Nursing Department Given $215,500 for Simulation Lab

With campus upgrades such as the new Lewis Science Center and Donaghey Hall taking over last semester campus-talk, a new upgrade to UCA’s nursing department is following quickly behind.

The department recently received a $215,500 donation to be put toward the simulation lab in the department, allowing more interactive learning for nursing students.

Elizabeth A. Blankenship, along with her daughters Ashley Blankenship and Gretchen Humphreys, donated the check in order to help aid the lab.

It will now have a generated manikin along with other equipment, such as microphones and cameras.

Students will be recorded while performing different simulated scenarios and able to correct themselves when seeing mistakes they’ve made.

“It’s such an incredible blessing to have such a generous donation to our program,” junior Elaine Gorgas said. “The donation will not only help the nursing staff, but the students as well. The purchase of advanced technology will further prepare us for clinical experiences we may have. The ultimate goal of a nurse is to provide the best possible care to a patient and their family. I believe this donation will help us to achieve that.”

Department Chair Dr. Barbara Williams said the simulation lab will provide a life-like experience for students.

“The lab can be used for different types of patient situations. It will make a phenomenal impact on the department and an incredible impact on the students,” she said.

The UCA nursing department webpage has a philosophy statement that says, “The process of learning involves student- teacher partnerships and cooperation in meeting student and program goals…. Learning is a life-long endeavor that fosters intellectual and personal growth through critical thinking, active inquiry and creative endeavors.”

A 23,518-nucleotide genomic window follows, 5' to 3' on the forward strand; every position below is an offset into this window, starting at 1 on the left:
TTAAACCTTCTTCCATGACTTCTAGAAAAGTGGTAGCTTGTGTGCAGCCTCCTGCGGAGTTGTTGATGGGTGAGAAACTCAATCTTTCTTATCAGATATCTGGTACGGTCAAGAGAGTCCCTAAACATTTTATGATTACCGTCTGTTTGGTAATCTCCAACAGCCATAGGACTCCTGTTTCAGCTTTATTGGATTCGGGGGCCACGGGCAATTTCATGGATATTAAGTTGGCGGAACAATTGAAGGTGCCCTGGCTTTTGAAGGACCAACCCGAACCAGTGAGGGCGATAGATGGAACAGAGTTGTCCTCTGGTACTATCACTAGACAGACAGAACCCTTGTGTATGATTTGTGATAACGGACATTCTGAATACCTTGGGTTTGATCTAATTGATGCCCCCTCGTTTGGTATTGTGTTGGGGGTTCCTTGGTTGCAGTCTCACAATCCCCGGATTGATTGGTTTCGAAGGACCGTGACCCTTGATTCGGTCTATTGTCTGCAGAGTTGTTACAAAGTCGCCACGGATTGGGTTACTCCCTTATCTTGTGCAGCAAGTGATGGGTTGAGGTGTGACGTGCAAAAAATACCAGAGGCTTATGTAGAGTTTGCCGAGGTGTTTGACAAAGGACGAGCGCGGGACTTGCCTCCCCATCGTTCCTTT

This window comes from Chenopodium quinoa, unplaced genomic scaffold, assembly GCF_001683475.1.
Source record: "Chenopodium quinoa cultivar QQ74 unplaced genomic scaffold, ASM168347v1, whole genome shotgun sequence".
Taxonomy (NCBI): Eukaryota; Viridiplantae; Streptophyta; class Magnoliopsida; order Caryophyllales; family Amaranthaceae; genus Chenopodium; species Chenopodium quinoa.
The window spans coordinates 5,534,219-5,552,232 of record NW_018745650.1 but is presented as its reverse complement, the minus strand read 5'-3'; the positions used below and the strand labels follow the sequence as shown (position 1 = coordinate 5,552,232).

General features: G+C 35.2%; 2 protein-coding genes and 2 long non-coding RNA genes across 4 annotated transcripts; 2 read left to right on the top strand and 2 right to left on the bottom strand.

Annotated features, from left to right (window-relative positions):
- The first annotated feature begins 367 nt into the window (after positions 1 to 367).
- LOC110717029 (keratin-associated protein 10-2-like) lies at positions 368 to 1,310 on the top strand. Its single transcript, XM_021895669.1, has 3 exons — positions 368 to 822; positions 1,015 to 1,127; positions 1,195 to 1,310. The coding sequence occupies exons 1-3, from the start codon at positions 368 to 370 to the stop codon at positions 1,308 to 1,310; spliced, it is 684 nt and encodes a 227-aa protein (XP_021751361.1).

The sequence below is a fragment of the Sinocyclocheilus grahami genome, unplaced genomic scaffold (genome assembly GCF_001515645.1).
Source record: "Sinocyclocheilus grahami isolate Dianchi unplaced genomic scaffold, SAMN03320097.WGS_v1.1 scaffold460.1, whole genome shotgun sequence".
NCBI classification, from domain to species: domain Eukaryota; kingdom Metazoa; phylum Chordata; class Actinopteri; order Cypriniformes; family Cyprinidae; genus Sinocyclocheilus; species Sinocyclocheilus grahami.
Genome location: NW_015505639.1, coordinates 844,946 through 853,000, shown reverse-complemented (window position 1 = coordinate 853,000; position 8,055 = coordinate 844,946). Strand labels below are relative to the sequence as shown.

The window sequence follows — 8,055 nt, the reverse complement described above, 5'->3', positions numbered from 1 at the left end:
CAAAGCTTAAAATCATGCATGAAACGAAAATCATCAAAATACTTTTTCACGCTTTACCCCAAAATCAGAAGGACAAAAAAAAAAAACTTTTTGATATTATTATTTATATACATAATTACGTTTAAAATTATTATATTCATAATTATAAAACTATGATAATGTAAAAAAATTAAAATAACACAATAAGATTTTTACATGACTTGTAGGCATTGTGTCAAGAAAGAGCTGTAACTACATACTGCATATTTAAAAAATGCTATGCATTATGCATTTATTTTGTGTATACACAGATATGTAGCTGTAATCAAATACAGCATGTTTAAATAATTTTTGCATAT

Junior Austin Berry said she was really excited when she heard about the donation.

“Nursing lecture is good for us information-wise, but I feel like if I’m going to be a great nurse it takes more than knowing terminology and concepts,” she said. “It takes hands-on experience and practice. I feel as though all nursing students will greatly benefit from it.”

The advanced technology used for the simulation lab will allow nursing students to expand their learning, be more comfortable when practicing lessons and prepare them for their future careers.

“I think the donation is great because the Simulation Lab is very important for our education,” junior Savannah Sparrow said. “It gives us an opportunity to practice before we go out to an actual hospital. It’s nice that we received a donation to help towards that.”

Nursing department instructors will control the manikin and students will use different skills to solve various scenarios.

“With the instructor’s being in control of the manikin it gives us more experience with unexpected patient situations,” Gorgas said. “Life can throw curve balls and having more practice will make us more prepared in the clinical setting.”

This article originally appeared in the Jan. 20, 2016 print edition of The Echo.

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